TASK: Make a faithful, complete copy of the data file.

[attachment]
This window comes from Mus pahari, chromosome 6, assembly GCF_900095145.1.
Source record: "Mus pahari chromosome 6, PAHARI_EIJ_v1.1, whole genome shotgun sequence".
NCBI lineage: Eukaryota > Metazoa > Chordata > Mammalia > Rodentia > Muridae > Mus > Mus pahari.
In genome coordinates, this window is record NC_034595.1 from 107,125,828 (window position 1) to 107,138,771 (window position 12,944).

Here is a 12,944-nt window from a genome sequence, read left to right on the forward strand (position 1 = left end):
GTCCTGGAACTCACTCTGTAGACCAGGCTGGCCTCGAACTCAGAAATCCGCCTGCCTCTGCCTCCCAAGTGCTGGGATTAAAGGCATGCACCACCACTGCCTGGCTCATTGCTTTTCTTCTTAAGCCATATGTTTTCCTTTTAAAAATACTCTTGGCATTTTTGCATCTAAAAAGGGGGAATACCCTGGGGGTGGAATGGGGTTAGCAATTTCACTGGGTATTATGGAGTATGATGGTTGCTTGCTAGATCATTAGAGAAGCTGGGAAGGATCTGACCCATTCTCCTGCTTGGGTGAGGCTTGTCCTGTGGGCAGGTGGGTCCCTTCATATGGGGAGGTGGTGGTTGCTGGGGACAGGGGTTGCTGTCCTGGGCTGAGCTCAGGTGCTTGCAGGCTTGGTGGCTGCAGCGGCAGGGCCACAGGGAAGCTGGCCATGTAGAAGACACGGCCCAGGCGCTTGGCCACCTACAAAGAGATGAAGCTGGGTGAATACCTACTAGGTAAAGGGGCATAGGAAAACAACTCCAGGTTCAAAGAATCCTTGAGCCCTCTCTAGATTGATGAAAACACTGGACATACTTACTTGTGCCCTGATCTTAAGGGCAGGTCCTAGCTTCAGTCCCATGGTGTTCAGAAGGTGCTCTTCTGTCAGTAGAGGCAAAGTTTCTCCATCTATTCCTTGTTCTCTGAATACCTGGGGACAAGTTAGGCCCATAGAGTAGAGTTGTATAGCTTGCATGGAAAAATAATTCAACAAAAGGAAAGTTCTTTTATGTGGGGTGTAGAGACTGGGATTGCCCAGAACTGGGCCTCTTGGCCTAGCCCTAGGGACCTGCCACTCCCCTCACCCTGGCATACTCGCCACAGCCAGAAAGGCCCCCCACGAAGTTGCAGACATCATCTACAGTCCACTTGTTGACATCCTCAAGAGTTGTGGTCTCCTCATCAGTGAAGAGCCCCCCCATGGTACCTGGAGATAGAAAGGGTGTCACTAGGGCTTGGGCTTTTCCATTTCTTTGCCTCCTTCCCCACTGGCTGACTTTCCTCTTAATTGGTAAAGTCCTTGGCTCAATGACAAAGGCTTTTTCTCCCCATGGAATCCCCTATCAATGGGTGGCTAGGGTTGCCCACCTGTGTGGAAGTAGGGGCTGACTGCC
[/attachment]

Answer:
This window comes from Mus pahari, chromosome 6, assembly GCF_900095145.1.
Source record: "Mus pahari chromosome 6, PAHARI_EIJ_v1.1, whole genome shotgun sequence".
NCBI lineage: Eukaryota > Metazoa > Chordata > Mammalia > Rodentia > Muridae > Mus > Mus pahari.
In genome coordinates, this window is record NC_034595.1 from 107,125,828 (window position 1) to 107,138,771 (window position 12,944).

Here is a 12,944-nt window from a genome sequence, read left to right on the forward strand (position 1 = left end):
GTCCTGGAACTCACTCTGTAGACCAGGCTGGCCTCGAACTCAGAAATCCGCCTGCCTCTGCCTCCCAAGTGCTGGGATTAAAGGCATGCACCACCACTGCCTGGCTCATTGCTTTTCTTCTTAAGCCATATGTTTTCCTTTTAAAAATACTCTTGGCATTTTTGCATCTAAAAAGGGGGAATACCCTGGGGGTGGAATGGGGTTAGCAATTTCACTGGGTATTATGGAGTATGATGGTTGCTTGCTAGATCATTAGAGAAGCTGGGAAGGATCTGACCCATTCTCCTGCTTGGGTGAGGCTTGTCCTGTGGGCAGGTGGGTCCCTTCATATGGGGAGGTGGTGGTTGCTGGGGACAGGGGTTGCTGTCCTGGGCTGAGCTCAGGTGCTTGCAGGCTTGGTGGCTGCAGCGGCAGGGCCACAGGGAAGCTGGCCATGTAGAAGACACGGCCCAGGCGCTTGGCCACCTACAAAGAGATGAAGCTGGGTGAATACCTACTAGGTAAAGGGGCATAGGAAAACAACTCCAGGTTCAAAGAATCCTTGAGCCCTCTCTAGATTGATGAAAACACTGGACATACTTACTTGTGCCCTGATCTTAAGGGCAGGTCCTAGCTTCAGTCCCATGGTGTTCAGAAGGTGCTCTTCTGTCAGTAGAGGCAAAGTTTCTCCATCTATTCCTTGTTCTCTGAATACCTGGGGACAAGTTAGGCCCATAGAGTAGAGTTGTATAGCTTGCATGGAAAAATAATTCAACAAAAGGAAAGTTCTTTTATGTGGGGTGTAGAGACTGGGATTGCCCAGAACTGGGCCTCTTGGCCTAGCCCTAGGGACCTGCCACTCCCCTCACCCTGGCATACTCGCCACAGCCAGAAAGGCCCCCCACGAAGTTGCAGACATCATCTACAGTCCACTTGTTGACATCCTCAAGAGTTGTGGTCTCCTCATCAGTGAAGAGCCCCCCCATGGTACCTGGAGATAGAAAGGGTGTCACTAGGGCTTGGGCTTTTCCATTTCTTTGCCTCCTTCCCCACTGGCTGACTTTCCTCTTAATTGGTAAAGTCCTTGGCTCAATGACAAAGGCTTTTTCTCCCCATGGAATCCCCTATCAATGGGTGGCTAGGGTTGCCCACCTGTGTGGAAGTAGGGGCTGACTGCC